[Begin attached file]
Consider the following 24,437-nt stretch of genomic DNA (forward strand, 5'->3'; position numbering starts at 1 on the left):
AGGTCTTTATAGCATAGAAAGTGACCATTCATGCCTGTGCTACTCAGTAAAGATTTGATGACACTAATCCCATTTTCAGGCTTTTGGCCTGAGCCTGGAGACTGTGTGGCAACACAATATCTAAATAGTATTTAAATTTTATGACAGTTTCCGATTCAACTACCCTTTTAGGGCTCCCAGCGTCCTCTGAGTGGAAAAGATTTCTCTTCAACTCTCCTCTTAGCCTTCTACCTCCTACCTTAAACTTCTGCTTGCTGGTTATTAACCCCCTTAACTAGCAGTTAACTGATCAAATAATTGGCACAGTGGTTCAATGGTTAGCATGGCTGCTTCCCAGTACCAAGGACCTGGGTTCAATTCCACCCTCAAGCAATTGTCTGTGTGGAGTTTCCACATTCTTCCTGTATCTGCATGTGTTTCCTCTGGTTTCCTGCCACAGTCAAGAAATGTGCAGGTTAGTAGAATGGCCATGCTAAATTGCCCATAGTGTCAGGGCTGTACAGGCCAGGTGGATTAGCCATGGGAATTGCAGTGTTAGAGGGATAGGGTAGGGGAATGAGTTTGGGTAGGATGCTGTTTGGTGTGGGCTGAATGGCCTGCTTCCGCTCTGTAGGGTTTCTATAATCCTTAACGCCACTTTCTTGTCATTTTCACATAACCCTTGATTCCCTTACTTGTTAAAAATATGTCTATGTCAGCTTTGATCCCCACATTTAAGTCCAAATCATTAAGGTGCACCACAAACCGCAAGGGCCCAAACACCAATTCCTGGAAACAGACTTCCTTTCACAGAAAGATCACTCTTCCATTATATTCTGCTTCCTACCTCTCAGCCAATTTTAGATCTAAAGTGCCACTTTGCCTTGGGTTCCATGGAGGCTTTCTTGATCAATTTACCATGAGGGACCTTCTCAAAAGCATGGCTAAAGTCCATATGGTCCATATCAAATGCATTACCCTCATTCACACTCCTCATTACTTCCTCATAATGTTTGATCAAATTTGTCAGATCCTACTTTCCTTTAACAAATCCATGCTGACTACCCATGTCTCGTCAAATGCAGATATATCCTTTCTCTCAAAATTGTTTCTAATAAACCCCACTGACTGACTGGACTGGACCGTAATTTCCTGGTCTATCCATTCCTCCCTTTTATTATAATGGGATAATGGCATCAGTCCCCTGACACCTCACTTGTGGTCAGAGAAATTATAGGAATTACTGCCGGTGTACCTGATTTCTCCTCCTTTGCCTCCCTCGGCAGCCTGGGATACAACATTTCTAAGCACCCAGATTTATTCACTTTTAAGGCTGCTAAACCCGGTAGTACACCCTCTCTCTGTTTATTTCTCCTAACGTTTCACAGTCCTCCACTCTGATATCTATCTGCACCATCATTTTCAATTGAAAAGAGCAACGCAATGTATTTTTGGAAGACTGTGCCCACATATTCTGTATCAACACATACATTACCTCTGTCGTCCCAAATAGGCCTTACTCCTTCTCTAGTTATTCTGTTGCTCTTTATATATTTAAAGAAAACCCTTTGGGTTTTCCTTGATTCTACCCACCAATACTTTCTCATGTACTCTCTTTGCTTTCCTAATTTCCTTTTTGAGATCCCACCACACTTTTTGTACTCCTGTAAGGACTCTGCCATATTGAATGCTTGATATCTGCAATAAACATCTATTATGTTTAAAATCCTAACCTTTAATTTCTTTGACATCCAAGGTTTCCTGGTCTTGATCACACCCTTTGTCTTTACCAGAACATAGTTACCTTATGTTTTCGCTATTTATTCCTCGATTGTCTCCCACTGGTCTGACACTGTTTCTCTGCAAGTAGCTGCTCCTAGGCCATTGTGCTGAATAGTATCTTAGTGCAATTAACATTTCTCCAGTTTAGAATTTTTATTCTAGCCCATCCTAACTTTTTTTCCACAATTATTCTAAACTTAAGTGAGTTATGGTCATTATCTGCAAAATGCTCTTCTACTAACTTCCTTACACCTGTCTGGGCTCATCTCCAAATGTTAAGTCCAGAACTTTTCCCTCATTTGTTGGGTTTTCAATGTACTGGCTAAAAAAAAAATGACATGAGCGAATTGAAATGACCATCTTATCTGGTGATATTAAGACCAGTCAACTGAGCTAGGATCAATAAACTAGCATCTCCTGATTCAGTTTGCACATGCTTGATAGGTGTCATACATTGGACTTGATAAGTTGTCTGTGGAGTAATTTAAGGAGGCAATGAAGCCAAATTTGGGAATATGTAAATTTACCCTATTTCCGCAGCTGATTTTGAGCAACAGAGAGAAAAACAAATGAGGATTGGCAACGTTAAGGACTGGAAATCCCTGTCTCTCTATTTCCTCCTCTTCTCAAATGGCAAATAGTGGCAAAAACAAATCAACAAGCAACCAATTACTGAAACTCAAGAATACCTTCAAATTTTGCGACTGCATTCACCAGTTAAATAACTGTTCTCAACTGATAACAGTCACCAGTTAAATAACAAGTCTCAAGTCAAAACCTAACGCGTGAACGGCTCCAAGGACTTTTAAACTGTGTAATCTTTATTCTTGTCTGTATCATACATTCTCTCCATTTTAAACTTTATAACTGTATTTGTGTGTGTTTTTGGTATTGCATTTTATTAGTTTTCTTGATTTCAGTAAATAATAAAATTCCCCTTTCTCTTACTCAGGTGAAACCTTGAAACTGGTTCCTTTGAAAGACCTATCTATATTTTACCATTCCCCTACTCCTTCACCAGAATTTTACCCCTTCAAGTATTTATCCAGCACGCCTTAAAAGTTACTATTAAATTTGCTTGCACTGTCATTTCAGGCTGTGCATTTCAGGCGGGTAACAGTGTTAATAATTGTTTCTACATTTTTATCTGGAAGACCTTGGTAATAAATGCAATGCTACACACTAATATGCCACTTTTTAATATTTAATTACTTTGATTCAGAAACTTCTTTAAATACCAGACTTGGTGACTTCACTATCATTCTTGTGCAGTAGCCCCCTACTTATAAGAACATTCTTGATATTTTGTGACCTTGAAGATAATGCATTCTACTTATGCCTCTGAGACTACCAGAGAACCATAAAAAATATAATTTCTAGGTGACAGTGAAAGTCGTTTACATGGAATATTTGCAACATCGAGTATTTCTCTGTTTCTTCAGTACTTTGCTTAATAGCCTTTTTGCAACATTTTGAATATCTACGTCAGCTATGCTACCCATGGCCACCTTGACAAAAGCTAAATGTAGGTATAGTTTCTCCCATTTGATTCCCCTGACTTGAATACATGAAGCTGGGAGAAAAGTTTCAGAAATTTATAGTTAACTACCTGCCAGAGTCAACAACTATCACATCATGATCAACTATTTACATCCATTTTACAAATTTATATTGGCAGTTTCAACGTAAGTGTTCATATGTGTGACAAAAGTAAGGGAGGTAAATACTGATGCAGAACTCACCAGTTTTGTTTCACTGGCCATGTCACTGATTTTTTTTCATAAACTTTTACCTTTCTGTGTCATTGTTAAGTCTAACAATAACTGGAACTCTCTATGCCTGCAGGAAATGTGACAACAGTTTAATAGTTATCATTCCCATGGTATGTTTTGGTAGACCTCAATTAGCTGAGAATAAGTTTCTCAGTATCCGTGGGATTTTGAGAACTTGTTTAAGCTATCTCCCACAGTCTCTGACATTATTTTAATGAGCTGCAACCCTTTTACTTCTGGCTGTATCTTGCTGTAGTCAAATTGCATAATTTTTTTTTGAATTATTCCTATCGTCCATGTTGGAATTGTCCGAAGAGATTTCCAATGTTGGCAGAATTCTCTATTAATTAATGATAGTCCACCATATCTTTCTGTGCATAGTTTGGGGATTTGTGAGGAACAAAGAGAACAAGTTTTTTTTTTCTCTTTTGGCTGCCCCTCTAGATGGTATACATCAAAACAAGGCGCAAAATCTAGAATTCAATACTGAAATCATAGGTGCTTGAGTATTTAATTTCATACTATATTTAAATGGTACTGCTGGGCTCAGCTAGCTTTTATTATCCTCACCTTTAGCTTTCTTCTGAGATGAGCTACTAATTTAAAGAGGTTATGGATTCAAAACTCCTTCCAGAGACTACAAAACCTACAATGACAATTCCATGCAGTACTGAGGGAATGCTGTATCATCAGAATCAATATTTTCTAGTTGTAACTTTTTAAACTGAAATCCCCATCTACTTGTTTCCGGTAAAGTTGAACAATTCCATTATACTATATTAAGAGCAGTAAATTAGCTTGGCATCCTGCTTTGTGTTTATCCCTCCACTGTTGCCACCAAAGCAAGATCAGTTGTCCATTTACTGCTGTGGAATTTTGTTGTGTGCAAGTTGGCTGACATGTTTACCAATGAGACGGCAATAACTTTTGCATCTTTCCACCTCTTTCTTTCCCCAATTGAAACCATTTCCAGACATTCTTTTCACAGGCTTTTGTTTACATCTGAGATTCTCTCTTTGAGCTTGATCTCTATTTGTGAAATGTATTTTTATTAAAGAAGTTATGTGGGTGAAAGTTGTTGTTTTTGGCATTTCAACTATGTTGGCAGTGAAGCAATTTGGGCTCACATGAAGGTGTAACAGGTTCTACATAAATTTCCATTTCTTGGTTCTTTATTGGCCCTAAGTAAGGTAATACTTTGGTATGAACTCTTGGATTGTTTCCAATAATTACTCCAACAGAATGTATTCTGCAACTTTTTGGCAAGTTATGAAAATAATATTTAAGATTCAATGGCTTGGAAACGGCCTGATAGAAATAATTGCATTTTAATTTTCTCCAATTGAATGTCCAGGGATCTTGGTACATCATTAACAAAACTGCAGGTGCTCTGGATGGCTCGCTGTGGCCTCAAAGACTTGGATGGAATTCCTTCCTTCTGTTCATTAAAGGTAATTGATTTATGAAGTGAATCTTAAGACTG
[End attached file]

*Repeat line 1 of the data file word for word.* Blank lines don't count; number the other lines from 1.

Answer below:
Consider the following 24,437-nt stretch of genomic DNA (forward strand, 5'->3'; position numbering starts at 1 on the left):